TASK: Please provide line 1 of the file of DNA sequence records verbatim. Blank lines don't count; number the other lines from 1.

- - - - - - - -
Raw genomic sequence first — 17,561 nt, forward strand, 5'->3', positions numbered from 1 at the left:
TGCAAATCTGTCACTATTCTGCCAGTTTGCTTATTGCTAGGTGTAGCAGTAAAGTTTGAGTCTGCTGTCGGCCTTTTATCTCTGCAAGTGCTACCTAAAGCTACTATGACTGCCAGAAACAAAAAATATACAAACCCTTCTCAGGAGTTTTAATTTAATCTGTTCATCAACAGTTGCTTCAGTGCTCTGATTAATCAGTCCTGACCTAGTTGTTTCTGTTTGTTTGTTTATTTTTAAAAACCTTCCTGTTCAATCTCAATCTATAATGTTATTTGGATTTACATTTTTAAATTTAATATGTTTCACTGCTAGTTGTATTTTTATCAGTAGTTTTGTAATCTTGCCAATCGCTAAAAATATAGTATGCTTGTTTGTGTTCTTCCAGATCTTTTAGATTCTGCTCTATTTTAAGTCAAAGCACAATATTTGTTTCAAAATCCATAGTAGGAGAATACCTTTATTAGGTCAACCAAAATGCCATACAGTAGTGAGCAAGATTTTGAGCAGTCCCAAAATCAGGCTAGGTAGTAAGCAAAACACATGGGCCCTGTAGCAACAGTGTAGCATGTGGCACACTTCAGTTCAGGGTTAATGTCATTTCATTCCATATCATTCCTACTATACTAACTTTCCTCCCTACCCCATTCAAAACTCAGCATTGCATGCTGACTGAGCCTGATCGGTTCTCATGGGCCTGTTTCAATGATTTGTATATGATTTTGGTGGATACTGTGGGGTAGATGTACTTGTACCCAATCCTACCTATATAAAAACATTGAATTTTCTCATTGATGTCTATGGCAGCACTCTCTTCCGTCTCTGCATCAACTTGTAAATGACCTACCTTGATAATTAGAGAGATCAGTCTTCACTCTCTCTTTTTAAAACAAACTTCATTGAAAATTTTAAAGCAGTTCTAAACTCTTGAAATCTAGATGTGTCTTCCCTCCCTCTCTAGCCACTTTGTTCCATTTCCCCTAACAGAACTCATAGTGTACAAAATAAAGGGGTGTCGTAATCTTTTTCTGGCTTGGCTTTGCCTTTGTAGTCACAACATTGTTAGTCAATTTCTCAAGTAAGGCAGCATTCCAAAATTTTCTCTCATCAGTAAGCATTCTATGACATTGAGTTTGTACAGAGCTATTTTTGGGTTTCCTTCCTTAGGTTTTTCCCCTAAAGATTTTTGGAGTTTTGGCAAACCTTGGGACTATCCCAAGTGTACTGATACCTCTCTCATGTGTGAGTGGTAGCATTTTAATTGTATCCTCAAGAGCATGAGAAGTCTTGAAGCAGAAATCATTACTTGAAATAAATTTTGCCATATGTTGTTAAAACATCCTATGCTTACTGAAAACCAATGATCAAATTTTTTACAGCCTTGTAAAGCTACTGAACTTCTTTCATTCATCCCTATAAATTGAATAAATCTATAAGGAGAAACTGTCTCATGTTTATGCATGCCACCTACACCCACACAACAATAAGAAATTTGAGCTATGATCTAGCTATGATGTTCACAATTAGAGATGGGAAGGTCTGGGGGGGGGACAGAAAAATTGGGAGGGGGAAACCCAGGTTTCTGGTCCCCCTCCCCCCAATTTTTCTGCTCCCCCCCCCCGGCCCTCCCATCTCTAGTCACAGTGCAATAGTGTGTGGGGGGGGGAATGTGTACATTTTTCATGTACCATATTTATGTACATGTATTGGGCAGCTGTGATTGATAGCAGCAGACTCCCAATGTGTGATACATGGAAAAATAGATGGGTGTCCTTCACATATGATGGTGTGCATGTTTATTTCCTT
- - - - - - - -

Raw genomic sequence first — 17,561 nt, forward strand, 5'->3', positions numbered from 1 at the left: